Elmo and Raya, a teal-colored girl Muppet, are appearing throughout Latin American and the Caribbean in public service announcements (PSAs) aimed at educating about the Zika virus. If you haven’t heard, the World Health Organization has declared the mosquito-borne disease a public health emergency, while the Centers for Disease Control and Prevention (CDC) has given Zika “Level 1 activation,” the agency’s highest response protocol. There are currently about 40 countries and territories in the world with active Zika virus transmission.
Why is Zika worthy of such worry? Individuals bitten by the Aedes mosquitos that carry the virus experience rather minor symptoms (e.g., “fever, skin rashes, conjunctivitis, muscle and joint pain, malaise, and headache”) that usually last for a week or less; however, babies born to Zika-infected mothers suffer much more dire effects. The infants often emerge with microcephaly, a condition characterized by undersized heads and inadequate brain development, which leaves those affected significantly disabled for the rest of their lives.
Zika is certainly a serious problem for individuals infected and for our world. That kind of gravity is not what you’d think of sharing with grade schoolers or younger children; yet, Sesame Street, in partnership with the Pan American Health Organization, is taking on the virus in 30 second TV spots, voiced in English, Spanish, and Portuguese.
In one PSA Elmo and Raya provide tips for preventing mosquito bites, such as keeping screens on windows and doors, using insect repellent, and wearing long sleeves and pants. In the other announcement the Muppets suggest battling the bugs by covering trash cans and removing standing water.
As might be expected, there’s nothing about the Sesame Street PSAs that’s fatalistic or graphic, besides Elmo swatting at one particularly pesky mosquito in the first video. So, it’s practically impossible that any child would be traumatized by the ads. But then again, how helpful can it be to share these tips with toddlers? Young kids aren’t in control of most of the things the PSAs mention. It’s their parents, grandparents, etc., who buy clothes and put screens on windows, so what’s the point of telling children how to combat Zika?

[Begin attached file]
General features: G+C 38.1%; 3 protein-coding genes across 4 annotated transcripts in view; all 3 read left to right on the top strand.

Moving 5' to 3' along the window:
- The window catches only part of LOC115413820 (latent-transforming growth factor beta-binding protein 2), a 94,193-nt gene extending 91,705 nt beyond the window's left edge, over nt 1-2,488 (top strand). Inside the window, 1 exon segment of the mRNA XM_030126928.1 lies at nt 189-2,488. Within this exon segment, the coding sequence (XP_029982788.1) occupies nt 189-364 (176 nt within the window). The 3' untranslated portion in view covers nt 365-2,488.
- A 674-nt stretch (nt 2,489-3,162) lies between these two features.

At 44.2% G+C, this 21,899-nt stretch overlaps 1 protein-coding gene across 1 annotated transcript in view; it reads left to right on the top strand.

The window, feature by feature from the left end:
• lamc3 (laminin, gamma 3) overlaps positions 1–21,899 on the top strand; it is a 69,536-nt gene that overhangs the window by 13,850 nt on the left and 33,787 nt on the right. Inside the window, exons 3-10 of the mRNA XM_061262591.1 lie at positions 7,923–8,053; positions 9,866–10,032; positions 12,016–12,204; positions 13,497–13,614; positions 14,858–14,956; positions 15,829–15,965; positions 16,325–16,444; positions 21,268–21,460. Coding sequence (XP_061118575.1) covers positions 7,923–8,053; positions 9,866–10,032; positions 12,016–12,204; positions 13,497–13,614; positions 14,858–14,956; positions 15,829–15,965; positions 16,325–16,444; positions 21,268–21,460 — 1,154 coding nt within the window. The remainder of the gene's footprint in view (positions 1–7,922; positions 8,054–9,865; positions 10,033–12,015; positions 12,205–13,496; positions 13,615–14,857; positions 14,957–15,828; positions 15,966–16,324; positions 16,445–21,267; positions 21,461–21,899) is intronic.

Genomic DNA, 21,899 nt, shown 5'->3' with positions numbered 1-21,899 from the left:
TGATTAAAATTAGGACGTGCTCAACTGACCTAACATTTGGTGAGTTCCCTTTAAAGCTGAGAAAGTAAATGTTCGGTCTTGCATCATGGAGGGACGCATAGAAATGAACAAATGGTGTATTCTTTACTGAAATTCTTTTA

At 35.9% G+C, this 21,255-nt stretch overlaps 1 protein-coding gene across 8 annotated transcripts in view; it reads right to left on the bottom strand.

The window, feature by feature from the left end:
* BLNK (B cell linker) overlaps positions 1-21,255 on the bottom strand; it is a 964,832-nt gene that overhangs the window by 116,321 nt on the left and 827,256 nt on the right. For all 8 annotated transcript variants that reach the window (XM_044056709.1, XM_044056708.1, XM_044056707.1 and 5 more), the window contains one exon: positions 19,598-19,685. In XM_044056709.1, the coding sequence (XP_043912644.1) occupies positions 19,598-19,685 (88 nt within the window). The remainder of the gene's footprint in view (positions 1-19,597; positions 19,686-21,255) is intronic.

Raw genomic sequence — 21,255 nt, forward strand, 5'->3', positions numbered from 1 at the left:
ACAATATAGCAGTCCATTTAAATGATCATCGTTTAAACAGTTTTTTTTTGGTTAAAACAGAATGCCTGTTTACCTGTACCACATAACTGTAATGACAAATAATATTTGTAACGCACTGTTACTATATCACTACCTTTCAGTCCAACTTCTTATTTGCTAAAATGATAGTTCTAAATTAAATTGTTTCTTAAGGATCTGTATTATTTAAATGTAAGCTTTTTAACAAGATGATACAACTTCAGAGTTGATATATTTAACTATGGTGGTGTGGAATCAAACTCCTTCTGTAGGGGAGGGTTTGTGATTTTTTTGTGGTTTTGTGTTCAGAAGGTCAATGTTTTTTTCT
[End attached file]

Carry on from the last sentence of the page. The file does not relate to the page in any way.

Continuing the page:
Well, anyone who has children knows that they are master influencers. Not only are they adept at asking for and getting things they see and want, they’re also experts at calling our parental hypocrisy. For instance, “Dad, you make me wear my seatbelt, so why aren’t you wearing yours?” Similarly, if they learn there’s something socially responsible that the family should be doing, they are often the ones who hold the household accountable.
It’s also important to remember that young children soon become older children, and eventually adults. It’s helpful, therefore, if kids internalize the right messages at an early age so they can develop and maintain good behavioral habits throughout their lives. Sesame Streets’ PSAs, therefore, may serve the same purpose as for-profit companies’ ads that aim to “get consumers while they’re young.”
Finally, there have always been and always will be unfortunate occurrences that kids need to know about for their own safety and that of others—fires, wars, terrorism, natural disasters, abductions, etc. As much as we’d like to shelter our children from the knowledge of these realities, censorship poses a much greater risk. Unfortunately what kids don’t know can hurt them.
Fun-loving, family-friendly brands like Sesame Street usually don’t want to associate themselves with topics as terrible as pandemics. However, with its Zika-fighting PSAs, Sesame Street creates stakeholder value and upholds societal values, showing its genuine concern for the families it serves, as well as for the world in which we all live. So, the Sesame Street letter of the day is “M,” as in “Mindful Marketing.”